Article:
This project is designed to investigate the new treatments with our purified and characterized compounds from herbal medicine for mTBI. The traumatic brain injury (TBI) produces a broad range of short- and long-term physical, cognitive, behavioral and emotional impairments that depend on the severity of the injury. While it is relatively easy to diagnose severe TBI victims who suffer direct damage to the brain tissue or to the blood brain barrier who or develop post injury edema, the diagnosis of those suffering from moderate or mild TBI is less evident. Routine and extended laboratory and clinical evaluation of mTBI patients fails to show any clear morphological brain defects, but the patients frequently suffer lasting cognitive and emotional difficulties, including various degrees of amnesia, difficulty in concentration and executive functions, depression, apathy and anxiety. Although clinical signs and symptoms of mTBI usually resolve within the first year after injury, many patients continue to manifest prolonged or even permanent neurocognitive dysfunction, which has been termed "the post-concussive syndrome". We conducted an epidemiology study of mTBI in the Taipei city area from July 1, 2001 to June 30, 2002. Totally, 3,243 cases from 22 hospitals were procured. Among these cases, about 10% of them had severe disability and death, and 25% of them developed intracranial hematoma later on. In consistence with our data, the Centers for Disease Control of US have focused considerable attention to short and long-term consequences of blunt trauma and acceleration/deceleration mTBI. This programmatic effort recognizes the significant prevalence, morbidity and mortality rates and costs in civilian and military populations. More recently, Blast-Induced Traumatic Brain Injury (m-TBI) has become one of the most prevalent injuries occurring in US military operations in Southwest Asia. A recent study by the RAND Corporation, which has since been endorsed by the military, found that 19% of all individuals involved in combat in Southwest Asia have suffered some degree of traumatic brain injury. While there are many injured war fighters who have sustained moderate and severe TBI, the overwhelming vast majority of the individuals suffer mTBI. There are signs in the on-going clinical observations that underscore the urgency of this need. In addition to hearing loss and complaints of reduced cognitive function, mTBI effects appear to include an increased prevalence and severity of prominent signs of mTBI such as headaches, constant unsteadiness (poor balance) and true vertigo. Recently, it has been estimated that at least 15% of those who serve in Iraq suffer a clinically significant degree of mTBI. Since the symptoms are often unrecognized and untreated, they may be manifest at a later time in clinical entitities that include signs and symptoms of post-traumatic migraine and post-traumatic Meniere's disease. This research plan is a collaborative effort by experienced research teams from United States and Taiwan to use their unique expertise to improve detection, diagnosis, treatment and management of mTBI related symptoms of balance disorders, anxiety disorders and migraine. We will use the same exposure conditions to test the hypothesis that three novel ant卜apoptotic, anti-inflammatory and anti-oxidative therapeutic agents can ameliorate the development of alterations in noradrenergic, serotonergic, and melatonin transmission in animal models of mTBI. Three therapeutic approaches will be tested. The first approach will test the hypothesis that p53 inactivation will reduce neuronal cell death in rodents subjected to mTBI, and will translate to improved behavioral sequelae. In this project, we are to investigate (1) prototype therapies with purified herbal medicine for ameliorating damage from mTBI due to single or repeated exposures; (2) the hypothesis that p53 inactivation (with lipophilic imino-tetrahydrobenzothiazoles and -oxazoles) will reduce neuronal cell death and improve behavioral outcomes in rodents subjected to mTBI; (3) the hypothesis that similar improved outcomes will be achieved by inhibition of TNF-a synthesis with our compounds with similar effect as the thio analogs of the agent, N-a-phthalimidoglutarimide; (4) the medicinal chemistry of pharmacophores derived from herbal medicine that possess mitochondrial uncoupling activity (2,4-dinitrophenol (2,4-DNP) and carbonyl cyanide 4-trifluoromethoxy phenylhydrazone; and (5) test the hypothesis that the four most promising agents improve outcome in animal models of mTBI.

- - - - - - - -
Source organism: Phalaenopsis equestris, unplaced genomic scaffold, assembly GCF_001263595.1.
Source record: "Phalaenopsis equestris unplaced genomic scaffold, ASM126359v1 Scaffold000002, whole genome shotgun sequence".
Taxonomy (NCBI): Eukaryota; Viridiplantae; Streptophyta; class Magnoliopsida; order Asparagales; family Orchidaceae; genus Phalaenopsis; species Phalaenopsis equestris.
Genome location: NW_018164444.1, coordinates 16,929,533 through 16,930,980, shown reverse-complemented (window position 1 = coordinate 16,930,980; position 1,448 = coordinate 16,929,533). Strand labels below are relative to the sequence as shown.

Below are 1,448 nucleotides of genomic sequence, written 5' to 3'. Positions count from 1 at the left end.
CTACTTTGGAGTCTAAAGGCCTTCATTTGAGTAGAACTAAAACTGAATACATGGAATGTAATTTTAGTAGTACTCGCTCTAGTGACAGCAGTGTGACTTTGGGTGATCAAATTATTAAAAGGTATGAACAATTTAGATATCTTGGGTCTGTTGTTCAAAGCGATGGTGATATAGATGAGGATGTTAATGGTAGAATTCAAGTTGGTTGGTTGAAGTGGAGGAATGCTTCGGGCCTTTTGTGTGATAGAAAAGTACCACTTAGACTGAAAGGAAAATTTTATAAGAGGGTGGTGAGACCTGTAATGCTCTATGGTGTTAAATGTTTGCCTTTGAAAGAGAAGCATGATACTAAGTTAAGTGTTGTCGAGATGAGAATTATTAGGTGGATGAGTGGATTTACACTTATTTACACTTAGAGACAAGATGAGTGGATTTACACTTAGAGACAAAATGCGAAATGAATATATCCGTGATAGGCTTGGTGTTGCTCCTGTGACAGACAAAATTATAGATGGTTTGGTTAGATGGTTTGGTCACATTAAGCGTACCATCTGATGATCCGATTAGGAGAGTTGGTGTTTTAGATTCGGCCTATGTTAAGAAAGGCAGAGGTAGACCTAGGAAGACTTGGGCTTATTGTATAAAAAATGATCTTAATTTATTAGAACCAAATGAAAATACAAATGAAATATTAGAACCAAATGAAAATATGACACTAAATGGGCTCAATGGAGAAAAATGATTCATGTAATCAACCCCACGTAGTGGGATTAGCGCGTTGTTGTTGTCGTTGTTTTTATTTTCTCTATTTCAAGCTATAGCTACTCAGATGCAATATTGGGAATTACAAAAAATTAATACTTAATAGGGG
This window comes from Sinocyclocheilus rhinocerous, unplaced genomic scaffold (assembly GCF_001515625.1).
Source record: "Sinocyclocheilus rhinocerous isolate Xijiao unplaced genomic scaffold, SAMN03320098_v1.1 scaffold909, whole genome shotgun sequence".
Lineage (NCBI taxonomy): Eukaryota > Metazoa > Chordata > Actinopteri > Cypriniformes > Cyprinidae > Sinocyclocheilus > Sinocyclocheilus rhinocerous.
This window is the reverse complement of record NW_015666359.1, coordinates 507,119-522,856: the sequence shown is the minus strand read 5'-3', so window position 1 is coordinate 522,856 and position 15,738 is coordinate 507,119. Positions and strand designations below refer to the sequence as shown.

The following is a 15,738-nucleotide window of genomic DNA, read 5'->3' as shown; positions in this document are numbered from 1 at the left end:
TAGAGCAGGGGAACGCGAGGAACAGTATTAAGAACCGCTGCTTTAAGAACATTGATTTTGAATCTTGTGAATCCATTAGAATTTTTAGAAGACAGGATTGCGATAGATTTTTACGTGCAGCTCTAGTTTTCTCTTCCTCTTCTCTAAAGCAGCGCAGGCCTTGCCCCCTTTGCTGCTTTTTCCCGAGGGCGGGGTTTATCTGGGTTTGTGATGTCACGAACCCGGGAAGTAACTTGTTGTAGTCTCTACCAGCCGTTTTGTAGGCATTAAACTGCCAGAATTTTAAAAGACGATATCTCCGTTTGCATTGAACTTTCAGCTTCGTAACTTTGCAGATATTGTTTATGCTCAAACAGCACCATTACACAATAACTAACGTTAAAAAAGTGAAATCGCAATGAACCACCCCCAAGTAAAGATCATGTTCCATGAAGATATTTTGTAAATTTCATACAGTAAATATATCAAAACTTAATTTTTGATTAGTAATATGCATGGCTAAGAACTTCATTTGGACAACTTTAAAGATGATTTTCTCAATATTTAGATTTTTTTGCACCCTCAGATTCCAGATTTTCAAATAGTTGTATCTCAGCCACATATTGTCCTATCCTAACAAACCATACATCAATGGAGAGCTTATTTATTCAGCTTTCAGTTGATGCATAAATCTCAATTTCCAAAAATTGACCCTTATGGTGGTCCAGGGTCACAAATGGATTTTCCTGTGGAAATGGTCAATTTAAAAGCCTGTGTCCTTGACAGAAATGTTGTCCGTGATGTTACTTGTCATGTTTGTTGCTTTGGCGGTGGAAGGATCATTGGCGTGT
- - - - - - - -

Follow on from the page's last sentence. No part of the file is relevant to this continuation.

|Effective start/end date||8/1/11 → 7/31/12|
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